Yearning: A Gay Story seats you in the life of a young gay man starting his first year of college. Struggling with his own identity and the multi-layered process of coming out, join him on a journey through love, friendship, and self-acceptance and actualization.
A Peculiar Art Style with Good Technical Chops
The art is hard to pin down. It’s technically sound, the backgrounds do a great job of setting up a fun little college town, and there’s a lot of it. There are clothing variations with different levels of dress and undress, the backgrounds have occasional change-ups in them, the cast is huge, and that makes for just a lot of art in general. There’s also a lot of attention paid to diversity of body shape and race. The designs are varied and interesting. The style itself, though, is a little odd. It grows on you as the game progresses, but it’s not really that universally appealing. You can tell the artist has a preferred artistic subject matter, and the rest of the sprite work suffers a for it, on occasion. Some of the expressions are a little strange, and it feels like they maybe have sacrificed polish for quantity sometimes.
A Sometimes-Tedious Story That’s Still Packed with Good Bits
The narrative structure of the game is interesting. It takes you through an almost day-to-day breakdown of your life your first semester of your freshman year of college as a recently out young gay man. While this would work great for a more time-management oriented game or a stat-raiser, in the more narrative-centric structure they utilize, it can make long stretches of the game very difficult to get through. There’s all this minutia they felt the need to throw in about going to bed and waking up and getting dressed and how well you slept and unlocking your computer beyond what might be necessary for character development. It bookends every single day segment and becomes just a bunch of extra clicks. And while you expect a slice-of-life story to move a little slower, the plodding nature of this one is only manageable because one playthrough is fairly short—the better part of an afternoon, at most.
If you want to spend time with your friends Jake, Nikhail, and Hannah, for example, to either romance Jake or just because you like them, you’re going to get sucked into a dozen board game afternoons playing the same games over and over and over again, having the same types of conversations over and over. I love board games, but there’s only so many times you can play Carcassonne through text before you go “oh my god, I should have just picked studying for my calc test.” And the times that it does sort of skip through with quick exposition, you’ll see references to scenes that happened off-screen that would have been fun to see play out. Instead you got bombarded with yet another conversation about the weird fries at the burger place.
This gets a little frustrating because I overall like the characters. Some feel a little less nuanced than others, which can generally be chalked up to different routes telling different parts of the story, but there are some very interesting arcs about sexuality and relationships and self-acceptance spread through their day-to-day lives. And while the dialogue can be hit or miss, there are some really great scenes and some good emotional stuff in there. All of it is wrapped up in so much tedium, though, that by the time you get there, it’s hard to enjoy it.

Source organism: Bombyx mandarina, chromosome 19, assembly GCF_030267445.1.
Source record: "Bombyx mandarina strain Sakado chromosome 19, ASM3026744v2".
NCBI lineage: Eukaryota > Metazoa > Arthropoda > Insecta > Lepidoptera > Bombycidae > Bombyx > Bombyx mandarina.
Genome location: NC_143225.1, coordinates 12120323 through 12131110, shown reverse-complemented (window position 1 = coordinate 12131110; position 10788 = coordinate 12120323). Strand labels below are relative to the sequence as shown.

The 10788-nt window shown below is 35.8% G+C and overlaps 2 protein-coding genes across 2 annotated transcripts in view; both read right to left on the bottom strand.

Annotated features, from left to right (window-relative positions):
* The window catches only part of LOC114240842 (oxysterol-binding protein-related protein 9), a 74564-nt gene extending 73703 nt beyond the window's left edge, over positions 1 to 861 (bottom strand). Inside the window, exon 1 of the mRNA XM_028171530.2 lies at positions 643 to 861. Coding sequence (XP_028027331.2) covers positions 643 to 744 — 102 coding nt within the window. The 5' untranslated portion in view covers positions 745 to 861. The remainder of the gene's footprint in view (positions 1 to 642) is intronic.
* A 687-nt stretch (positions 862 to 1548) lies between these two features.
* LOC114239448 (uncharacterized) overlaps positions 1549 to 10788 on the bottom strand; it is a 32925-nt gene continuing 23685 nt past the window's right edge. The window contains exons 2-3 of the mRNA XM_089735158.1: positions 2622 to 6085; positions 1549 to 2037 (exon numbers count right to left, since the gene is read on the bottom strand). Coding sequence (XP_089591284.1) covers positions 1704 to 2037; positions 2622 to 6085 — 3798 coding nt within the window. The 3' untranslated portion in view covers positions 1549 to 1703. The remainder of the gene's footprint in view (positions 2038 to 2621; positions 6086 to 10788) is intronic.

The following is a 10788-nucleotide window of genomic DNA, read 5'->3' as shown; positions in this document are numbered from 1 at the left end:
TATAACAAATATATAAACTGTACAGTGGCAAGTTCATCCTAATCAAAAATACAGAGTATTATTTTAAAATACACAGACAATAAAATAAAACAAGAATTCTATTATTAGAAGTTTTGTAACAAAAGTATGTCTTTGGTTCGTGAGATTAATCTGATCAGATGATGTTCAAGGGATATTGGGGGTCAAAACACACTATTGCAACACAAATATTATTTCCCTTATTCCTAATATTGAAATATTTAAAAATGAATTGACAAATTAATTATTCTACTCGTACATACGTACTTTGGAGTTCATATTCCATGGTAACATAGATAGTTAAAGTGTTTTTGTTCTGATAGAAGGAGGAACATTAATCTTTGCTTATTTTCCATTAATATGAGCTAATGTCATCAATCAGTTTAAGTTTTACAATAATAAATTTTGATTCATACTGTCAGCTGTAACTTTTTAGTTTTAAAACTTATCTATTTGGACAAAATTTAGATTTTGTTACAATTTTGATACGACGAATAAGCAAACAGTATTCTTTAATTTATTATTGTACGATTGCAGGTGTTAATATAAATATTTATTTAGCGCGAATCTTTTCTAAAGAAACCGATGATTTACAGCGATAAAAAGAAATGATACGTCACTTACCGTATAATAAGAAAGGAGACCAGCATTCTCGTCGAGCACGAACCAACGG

A Lot of Choice Leads to High Replayability
Another double-edged sword as part of this drawn-out story technique is the number of choices you get to make. It’s a lot. Sometimes, like in the aforementioned board game sections, it’s too much and doesn’t feel enriching to the story. The choices about what you’re doing over the course of the day, however, get really interesting. It bucks the traditional “route” structure and encourages you to spread yourself out a little bit as you play. Hanging out with Carlos and Adam isn’t going to devastate your relationship with Jake, for example. You can appreciate the aesthetic of multiple boys or have a hookup without it ruining your romantic chances in the future. That being said, sometimes it feels like there’s more overall story attached to certain characters than others, but not in a way that’s consistent enough for you to know which choices are going to lead to the more beefy scenes. So while this definitely creates a more realistic nuance to some of the choices, it also feels like you’re tying to chase the story down sometimes. There are also some choices that cascade in unexpected ways or that I wish I had been able to make. This does, however, create an eagerness to replay the story and find all the pieces you missed the first time, knowing how it might affect things in the future. The game wants you to replay it, and does a lot to encourage that with rewards like in-game achievements and aesthetic collectibles.
Yearning: A Gay Story endeavors to tell a realistic and nuanced tale about being gay and coming out in the real world as a young person. While it struggles a little bit, it does a lot of that well. It’s equal parts heartfelt and bitter-sweet with a lot of endearing qualities hidden in the roughage. It’s a game that a lot of love went into, and it shows despite any imperfections.
You can download the censored, rated R version from itch.io with an uncensored patch available on their site.